There are definitely a lot of embedded IFRAME attacks going on at the moment! If you’ve been caught out and got this code onto your website(s) (see my previous post outlining Filezilla ftp connection user name and password vulnerabilities) then it might be difficult for you to find every last file infected by this malware on your website.
Of course the first thing to do after removing the malware from your PC, changing your ftp passwords and swapping to a different ftp client (?!) is to re-upload all your files to your website. But uploading a whole backup copy of your website is always nerve-wracking: there is always the uncertainty that you HAVE made some minor update that you forgot to back up.
Instead you can scan the website for files containing iframes and intelligently delete those iframes or re-upload just those files affected. By scanning your website for embedded iframe virus affected files after you’ve completed the cleanup you can also assure yourself that you have now got a clean site!
So here’s a script we adapted from some previous work that should help you scan your website for embedded iframe virus affected files. Its written in PHP and you’ll possibly need to edit it to set it up just the way you want it, but it should be self explanatory – I hope.
- Unzip it and then copy it to your website document root.
- Visit the address you uploaded it to, e.g. www.websanity.co.uk/detect-signature.php.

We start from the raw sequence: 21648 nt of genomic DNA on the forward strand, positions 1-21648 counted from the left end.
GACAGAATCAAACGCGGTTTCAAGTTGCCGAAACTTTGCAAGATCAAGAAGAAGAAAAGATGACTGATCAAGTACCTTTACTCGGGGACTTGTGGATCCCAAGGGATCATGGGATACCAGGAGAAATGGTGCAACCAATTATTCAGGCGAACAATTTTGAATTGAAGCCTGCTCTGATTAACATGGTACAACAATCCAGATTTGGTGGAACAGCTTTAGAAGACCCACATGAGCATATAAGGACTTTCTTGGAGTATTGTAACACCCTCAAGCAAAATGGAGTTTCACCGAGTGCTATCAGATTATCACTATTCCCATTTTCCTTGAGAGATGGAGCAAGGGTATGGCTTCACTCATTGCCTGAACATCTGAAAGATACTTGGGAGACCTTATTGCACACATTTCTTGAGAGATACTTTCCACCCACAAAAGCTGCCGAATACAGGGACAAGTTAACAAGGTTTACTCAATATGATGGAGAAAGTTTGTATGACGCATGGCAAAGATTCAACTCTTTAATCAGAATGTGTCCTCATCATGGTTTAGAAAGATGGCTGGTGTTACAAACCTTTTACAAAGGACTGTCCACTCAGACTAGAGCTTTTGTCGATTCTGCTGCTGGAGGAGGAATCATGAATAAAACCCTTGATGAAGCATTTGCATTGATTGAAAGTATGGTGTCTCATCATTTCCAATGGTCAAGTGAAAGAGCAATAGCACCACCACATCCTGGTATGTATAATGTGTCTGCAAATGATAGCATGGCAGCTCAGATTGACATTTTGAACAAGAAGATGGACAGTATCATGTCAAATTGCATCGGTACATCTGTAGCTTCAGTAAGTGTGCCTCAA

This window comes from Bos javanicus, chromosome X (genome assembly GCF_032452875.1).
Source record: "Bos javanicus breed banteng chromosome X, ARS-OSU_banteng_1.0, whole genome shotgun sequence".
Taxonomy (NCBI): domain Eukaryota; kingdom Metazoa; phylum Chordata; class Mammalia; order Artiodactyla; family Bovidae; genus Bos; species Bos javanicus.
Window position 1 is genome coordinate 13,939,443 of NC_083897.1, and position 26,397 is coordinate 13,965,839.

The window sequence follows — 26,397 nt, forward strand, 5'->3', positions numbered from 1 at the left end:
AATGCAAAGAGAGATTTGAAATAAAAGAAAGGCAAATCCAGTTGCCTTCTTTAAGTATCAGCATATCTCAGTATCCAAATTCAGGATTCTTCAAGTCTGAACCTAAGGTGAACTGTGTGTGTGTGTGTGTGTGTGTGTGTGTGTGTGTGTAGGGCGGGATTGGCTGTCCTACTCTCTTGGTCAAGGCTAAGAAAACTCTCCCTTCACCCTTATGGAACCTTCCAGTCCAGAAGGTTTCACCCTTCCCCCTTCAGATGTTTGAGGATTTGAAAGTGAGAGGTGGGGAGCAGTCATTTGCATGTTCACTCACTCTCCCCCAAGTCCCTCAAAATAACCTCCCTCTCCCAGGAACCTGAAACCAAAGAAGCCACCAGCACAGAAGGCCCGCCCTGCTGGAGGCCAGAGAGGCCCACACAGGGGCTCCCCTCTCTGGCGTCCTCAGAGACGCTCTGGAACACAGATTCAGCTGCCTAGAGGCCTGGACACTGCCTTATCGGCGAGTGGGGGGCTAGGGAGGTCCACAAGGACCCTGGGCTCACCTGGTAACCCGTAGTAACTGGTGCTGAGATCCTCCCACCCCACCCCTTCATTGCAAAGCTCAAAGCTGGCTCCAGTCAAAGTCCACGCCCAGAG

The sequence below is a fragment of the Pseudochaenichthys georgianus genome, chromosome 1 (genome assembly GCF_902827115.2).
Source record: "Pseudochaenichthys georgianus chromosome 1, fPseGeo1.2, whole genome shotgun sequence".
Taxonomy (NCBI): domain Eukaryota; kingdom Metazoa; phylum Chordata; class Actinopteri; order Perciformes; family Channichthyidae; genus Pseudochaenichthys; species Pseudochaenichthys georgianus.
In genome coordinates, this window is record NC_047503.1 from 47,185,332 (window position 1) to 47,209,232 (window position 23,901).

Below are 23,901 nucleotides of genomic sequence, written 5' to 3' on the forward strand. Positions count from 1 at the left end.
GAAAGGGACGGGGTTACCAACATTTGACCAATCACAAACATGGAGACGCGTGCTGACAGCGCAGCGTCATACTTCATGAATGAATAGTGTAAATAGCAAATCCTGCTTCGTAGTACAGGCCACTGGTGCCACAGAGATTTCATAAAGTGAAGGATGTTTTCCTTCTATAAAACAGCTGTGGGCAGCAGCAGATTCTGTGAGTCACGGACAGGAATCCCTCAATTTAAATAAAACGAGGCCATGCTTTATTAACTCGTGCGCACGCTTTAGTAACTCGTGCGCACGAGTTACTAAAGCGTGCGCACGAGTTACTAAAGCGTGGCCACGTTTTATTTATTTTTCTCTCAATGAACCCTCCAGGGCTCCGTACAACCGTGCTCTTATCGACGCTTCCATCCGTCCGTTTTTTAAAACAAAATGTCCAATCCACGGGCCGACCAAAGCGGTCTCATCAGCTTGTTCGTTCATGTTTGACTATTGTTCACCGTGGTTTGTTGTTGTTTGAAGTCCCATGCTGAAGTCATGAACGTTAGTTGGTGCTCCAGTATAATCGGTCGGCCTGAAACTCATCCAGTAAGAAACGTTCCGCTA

It will then show all the files it has checked and highlight any files in which it has found the signature ‘iframe’ within. Note that this might find spurious files as you might have a blog that mentions iframes. You could change the detection signature to <iframe but what if the malware has injected < iframe or < iframe – hence why we just check for iframe: better safe than sorry!
To eliminate spurious files the script will ignore files over a certain size and of certain types (both can be updated in the header of the file). It will also ignore files before a certain date, so if you know the website caught the iframe injection attack on 10/8/2009 then you can set it to ignore files before 1/8/2009, thus when you scan your website for injected iframes it’ll false trigger less.
There are a couple of url parameters that you might find useful; you can use the following forms:
This will look for any iframes and just display an OK or not OK result.
This will look for any iframes and display every file it finds one in.
We hpoe that’s of use to you, if it is then do link to this article – it helps our SEO a little and it might help other people!
UPDATE: Latest news seems to say that there is a huge increase in attacks from FaceBook apps in the first 6 months of this year – take care out there!